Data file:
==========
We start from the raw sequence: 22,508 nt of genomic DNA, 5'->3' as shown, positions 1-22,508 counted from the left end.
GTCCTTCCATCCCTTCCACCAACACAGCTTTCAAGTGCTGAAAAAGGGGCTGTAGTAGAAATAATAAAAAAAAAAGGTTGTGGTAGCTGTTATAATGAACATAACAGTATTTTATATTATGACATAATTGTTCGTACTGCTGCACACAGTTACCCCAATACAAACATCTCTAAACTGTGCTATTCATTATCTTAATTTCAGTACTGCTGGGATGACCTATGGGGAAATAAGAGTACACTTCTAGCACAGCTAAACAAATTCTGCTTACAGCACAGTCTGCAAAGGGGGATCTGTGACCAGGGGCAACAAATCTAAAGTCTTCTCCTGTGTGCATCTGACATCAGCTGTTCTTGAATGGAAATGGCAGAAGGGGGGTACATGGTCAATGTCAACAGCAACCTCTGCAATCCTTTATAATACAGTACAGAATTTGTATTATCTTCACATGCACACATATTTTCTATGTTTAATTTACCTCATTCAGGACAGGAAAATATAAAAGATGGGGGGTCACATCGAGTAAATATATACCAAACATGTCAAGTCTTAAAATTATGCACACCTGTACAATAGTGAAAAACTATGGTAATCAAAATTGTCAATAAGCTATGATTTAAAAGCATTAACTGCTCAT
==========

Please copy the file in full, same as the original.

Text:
We start from the raw sequence: 22,508 nt of genomic DNA, 5'->3' as shown, positions 1-22,508 counted from the left end.
GTCCTTCCATCCCTTCCACCAACACAGCTTTCAAGTGCTGAAAAAGGGGCTGTAGTAGAAATAATAAAAAAAAAAGGTTGTGGTAGCTGTTATAATGAACATAACAGTATTTTATATTATGACATAATTGTTCGTACTGCTGCACACAGTTACCCCAATACAAACATCTCTAAACTGTGCTATTCATTATCTTAATTTCAGTACTGCTGGGATGACCTATGGGGAAATAAGAGTACACTTCTAGCACAGCTAAACAAATTCTGCTTACAGCACAGTCTGCAAAGGGGGATCTGTGACCAGGGGCAACAAATCTAAAGTCTTCTCCTGTGTGCATCTGACATCAGCTGTTCTTGAATGGAAATGGCAGAAGGGGGGTACATGGTCAATGTCAACAGCAACCTCTGCAATCCTTTATAATACAGTACAGAATTTGTATTATCTTCACATGCACACATATTTTCTATGTTTAATTTACCTCATTCAGGACAGGAAAATATAAAAGATGGGGGGTCACATCGAGTAAATATATACCAAACATGTCAAGTCTTAAAATTATGCACACCTGTACAATAGTGAAAAACTATGGTAATCAAAATTGTCAATAAGCTATGATTTAAAAGCATTAACTGCTCAT